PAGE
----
woman preaachers

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Nov 12, 2015
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So, trofimus, what would you say to someone who came in here and said that it originally said "man" in our translations and so this means women cannot be followers/disciples of Jesus?

You would say that it had not been translated as well as possible and that the original greek word that was translated as "man" was not gender specific but included women, correct?

And keep in mind that there is no dispute such as this with the word "husband" in the verses in question. That is correctly translated.
 

trofimus

Senior Member
Aug 17, 2015
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For example in my language (its similar to Greek):

English word "green". She is green, he is green. The person must be expressed. Or it can be just said generally "green people" or something like that.

In my language:
zelená - green female
zelený - green male
zelené - green something, 3rd person

zelené - green females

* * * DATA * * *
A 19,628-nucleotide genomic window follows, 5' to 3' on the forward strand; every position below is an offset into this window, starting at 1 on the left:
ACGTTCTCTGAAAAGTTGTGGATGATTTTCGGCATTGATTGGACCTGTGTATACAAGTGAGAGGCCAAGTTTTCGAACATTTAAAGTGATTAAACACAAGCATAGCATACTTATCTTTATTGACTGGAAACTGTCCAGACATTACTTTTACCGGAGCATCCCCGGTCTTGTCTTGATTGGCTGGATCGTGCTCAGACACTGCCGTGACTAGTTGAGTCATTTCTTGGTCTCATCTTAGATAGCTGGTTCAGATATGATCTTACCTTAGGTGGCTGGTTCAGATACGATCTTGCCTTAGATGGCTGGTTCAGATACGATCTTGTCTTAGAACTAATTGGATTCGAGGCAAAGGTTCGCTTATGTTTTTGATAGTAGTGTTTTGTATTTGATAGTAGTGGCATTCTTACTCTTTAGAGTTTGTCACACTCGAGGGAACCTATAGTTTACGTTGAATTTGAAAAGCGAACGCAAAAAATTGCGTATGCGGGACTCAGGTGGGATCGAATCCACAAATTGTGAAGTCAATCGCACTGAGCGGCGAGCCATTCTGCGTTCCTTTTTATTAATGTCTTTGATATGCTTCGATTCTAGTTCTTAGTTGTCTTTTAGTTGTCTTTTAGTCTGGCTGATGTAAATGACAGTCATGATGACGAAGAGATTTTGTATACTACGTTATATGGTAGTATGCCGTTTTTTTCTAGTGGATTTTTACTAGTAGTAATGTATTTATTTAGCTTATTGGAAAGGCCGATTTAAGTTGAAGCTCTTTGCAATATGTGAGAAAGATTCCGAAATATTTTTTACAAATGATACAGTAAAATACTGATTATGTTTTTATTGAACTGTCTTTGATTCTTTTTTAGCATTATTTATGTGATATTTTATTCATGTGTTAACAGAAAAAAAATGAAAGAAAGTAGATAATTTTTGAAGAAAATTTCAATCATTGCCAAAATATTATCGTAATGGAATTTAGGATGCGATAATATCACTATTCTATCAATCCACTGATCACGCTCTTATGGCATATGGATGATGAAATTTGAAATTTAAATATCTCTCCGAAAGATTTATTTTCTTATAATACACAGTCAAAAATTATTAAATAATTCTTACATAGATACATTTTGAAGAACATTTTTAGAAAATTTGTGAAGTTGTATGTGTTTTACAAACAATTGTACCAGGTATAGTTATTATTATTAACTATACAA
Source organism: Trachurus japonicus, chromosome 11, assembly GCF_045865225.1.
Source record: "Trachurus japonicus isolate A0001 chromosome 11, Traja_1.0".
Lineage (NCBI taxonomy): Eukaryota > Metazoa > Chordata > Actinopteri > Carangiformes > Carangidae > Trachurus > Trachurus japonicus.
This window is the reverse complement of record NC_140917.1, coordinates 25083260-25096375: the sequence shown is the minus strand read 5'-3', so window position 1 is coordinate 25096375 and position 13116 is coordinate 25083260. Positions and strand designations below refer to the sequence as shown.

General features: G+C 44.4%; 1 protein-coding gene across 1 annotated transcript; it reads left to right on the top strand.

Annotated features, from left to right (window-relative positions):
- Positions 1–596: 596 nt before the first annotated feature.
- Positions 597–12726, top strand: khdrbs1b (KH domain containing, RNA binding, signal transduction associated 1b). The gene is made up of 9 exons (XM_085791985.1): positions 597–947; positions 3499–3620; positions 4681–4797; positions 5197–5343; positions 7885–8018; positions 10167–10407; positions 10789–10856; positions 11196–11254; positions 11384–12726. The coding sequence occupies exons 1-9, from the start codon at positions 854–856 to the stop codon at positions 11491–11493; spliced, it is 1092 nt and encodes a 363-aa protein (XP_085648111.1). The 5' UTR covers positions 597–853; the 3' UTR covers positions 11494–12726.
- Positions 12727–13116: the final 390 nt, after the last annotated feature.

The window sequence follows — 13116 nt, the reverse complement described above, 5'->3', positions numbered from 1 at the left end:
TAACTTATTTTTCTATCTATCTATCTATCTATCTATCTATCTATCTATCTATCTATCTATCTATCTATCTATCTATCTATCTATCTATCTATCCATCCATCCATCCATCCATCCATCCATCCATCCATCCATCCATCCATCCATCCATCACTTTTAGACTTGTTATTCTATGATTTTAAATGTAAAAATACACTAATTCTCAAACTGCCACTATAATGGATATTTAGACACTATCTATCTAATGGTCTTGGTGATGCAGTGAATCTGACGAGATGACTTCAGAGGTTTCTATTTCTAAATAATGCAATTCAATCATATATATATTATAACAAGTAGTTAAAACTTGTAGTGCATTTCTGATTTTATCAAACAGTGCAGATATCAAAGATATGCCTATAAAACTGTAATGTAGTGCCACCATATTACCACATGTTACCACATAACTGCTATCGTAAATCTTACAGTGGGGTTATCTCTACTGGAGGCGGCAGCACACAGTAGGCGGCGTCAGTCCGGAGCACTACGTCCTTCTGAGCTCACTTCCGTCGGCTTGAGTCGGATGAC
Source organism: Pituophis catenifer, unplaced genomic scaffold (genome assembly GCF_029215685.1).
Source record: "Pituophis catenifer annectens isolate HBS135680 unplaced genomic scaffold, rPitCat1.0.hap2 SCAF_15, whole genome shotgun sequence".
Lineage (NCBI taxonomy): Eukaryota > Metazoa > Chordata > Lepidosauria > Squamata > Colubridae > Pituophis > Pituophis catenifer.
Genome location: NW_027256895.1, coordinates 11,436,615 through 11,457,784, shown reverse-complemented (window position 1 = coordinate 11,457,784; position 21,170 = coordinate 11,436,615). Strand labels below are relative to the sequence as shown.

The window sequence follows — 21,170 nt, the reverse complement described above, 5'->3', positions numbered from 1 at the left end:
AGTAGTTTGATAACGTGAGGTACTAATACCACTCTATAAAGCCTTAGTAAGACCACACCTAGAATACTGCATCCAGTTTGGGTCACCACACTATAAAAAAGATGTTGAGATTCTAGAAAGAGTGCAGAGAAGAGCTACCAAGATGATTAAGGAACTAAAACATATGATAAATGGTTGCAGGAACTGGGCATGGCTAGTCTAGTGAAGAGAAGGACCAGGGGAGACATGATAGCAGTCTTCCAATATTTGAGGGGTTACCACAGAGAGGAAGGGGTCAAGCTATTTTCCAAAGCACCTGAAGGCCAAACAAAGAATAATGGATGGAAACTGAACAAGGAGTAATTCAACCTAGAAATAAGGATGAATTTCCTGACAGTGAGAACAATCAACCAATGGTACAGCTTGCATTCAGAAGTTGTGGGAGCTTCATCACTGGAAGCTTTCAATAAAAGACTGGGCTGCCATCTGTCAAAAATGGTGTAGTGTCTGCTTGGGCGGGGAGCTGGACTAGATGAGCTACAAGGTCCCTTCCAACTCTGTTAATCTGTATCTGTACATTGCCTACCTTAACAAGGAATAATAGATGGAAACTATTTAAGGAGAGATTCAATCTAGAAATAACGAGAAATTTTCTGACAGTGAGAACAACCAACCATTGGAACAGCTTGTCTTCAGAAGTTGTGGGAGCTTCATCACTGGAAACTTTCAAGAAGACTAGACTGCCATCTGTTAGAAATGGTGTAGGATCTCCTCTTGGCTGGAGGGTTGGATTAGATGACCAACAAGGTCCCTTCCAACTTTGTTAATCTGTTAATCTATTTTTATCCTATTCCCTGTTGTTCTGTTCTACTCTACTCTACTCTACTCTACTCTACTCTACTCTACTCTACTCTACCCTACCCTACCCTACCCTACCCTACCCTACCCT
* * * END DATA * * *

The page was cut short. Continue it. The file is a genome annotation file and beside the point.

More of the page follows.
zelení - green males
zelená - green multiple somethings

So, obviously, to translate to English from languages that use these inclinations, its needed to add the person.
 
Nov 12, 2015
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But "man" in English does not have to mean male. At least thats what they taught us in school. It can mean "human" or "whoever", so its not like "he".
Yes, that is correct in English.
Greek is another matter. Greek is very specific, with a noun being masculine or feminine or non gender specific.
 
Dec 12, 2013
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"Then Jesus said to his disciples, "Whoever wants to be my disciple must deny themselves and take up their cross and follow me."

Whoever is a good choice. I am not sure where you see plainly "man". But is not "man" in English containing both males and females?